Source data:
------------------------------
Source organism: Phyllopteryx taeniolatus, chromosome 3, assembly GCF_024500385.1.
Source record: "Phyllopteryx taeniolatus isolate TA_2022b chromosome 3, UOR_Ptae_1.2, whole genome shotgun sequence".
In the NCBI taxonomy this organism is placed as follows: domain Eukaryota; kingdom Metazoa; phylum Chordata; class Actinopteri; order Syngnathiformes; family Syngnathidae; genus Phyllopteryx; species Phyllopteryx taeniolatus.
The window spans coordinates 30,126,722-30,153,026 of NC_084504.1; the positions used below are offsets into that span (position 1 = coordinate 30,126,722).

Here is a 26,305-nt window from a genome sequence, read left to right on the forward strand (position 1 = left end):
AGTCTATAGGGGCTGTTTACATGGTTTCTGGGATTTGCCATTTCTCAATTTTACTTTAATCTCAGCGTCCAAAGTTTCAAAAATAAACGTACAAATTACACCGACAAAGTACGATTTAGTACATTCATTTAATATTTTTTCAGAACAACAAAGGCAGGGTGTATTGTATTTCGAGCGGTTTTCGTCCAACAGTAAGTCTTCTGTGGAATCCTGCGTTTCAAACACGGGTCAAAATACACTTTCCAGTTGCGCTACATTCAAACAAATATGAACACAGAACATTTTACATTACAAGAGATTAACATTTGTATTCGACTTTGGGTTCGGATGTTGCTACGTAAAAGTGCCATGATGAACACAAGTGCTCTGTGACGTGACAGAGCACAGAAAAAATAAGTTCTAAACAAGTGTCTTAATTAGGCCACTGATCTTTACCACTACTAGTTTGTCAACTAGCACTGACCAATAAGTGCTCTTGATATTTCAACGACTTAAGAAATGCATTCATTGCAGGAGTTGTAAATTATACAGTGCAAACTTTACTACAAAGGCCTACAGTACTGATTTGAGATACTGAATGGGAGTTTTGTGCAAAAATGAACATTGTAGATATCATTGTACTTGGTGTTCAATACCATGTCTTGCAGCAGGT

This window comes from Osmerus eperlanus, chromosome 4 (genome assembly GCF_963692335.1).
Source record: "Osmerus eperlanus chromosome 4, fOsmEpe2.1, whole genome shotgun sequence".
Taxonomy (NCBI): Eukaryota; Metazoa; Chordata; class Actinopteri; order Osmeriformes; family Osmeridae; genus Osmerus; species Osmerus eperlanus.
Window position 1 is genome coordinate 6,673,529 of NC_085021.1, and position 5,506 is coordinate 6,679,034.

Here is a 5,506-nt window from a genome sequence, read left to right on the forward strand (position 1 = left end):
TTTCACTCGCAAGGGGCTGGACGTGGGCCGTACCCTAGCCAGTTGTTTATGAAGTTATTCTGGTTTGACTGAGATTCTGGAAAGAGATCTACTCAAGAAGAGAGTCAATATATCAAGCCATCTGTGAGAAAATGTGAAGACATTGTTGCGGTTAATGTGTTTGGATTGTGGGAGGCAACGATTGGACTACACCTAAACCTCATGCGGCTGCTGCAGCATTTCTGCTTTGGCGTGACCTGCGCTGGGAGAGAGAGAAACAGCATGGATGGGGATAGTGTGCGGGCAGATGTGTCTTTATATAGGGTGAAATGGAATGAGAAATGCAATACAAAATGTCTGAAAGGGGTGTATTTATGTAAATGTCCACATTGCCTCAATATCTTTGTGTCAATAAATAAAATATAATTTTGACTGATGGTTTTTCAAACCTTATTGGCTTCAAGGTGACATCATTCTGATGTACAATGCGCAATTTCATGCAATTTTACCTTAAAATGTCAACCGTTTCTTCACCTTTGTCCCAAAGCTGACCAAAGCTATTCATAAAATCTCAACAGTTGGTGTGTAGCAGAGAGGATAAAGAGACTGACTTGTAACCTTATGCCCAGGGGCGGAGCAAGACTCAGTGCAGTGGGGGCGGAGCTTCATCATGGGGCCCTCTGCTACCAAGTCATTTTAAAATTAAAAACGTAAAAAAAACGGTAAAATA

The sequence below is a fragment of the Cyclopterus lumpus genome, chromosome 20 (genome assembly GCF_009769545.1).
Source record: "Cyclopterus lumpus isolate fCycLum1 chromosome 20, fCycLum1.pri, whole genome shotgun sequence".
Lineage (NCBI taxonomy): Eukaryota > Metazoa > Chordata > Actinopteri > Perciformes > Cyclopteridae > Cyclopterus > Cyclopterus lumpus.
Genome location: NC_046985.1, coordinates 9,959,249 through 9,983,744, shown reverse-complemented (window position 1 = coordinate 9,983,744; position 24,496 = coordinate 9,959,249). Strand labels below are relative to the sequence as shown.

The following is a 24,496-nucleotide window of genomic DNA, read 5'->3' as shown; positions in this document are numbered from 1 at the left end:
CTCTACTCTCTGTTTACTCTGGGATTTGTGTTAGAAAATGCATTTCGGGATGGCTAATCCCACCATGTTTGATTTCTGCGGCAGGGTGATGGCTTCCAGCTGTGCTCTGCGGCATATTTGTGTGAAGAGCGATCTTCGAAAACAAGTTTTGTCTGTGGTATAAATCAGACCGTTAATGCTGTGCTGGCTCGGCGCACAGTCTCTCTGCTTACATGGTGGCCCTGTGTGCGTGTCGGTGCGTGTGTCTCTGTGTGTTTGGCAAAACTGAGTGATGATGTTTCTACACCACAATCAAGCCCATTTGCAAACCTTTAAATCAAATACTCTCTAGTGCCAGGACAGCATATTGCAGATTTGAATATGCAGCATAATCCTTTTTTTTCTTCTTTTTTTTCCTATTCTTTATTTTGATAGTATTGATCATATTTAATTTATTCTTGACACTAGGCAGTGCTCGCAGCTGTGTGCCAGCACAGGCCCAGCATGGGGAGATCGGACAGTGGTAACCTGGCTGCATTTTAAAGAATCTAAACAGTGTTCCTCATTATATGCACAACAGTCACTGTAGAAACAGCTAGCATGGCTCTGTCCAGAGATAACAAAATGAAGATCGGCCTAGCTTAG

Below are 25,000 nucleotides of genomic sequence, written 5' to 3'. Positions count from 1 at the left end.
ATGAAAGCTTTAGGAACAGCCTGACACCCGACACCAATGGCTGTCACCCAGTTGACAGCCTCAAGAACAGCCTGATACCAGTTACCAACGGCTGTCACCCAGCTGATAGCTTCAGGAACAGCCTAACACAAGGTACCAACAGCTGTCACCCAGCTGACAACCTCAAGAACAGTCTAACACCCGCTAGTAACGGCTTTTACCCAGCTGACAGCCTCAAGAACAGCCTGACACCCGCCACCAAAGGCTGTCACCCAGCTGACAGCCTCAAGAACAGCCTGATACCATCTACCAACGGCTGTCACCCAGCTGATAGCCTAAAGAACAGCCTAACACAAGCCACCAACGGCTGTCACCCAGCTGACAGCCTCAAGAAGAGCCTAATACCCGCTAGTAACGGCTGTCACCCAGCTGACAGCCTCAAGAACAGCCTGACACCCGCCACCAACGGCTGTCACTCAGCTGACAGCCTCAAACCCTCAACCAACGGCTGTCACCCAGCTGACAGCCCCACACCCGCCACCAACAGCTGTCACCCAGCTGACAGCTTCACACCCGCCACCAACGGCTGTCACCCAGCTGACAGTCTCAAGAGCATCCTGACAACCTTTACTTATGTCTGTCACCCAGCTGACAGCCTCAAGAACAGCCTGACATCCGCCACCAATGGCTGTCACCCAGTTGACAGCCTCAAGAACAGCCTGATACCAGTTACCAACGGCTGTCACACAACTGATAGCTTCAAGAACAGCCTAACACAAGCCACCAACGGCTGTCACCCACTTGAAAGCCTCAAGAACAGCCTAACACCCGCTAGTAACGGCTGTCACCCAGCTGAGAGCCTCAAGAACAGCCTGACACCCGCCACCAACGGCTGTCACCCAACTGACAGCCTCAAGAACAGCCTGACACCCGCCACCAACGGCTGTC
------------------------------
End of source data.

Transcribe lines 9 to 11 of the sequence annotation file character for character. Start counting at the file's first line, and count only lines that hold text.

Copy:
Taxonomy (NCBI): Eukaryota; Metazoa; Chordata; class Actinopteri; order Osmeriformes; family Osmeridae; genus Osmerus; species Osmerus eperlanus.
Window position 1 is genome coordinate 6,673,529 of NC_085021.1, and position 5,506 is coordinate 6,679,034.

Here is a 5,506-nt window from a genome sequence, read left to right on the forward strand (position 1 = left end):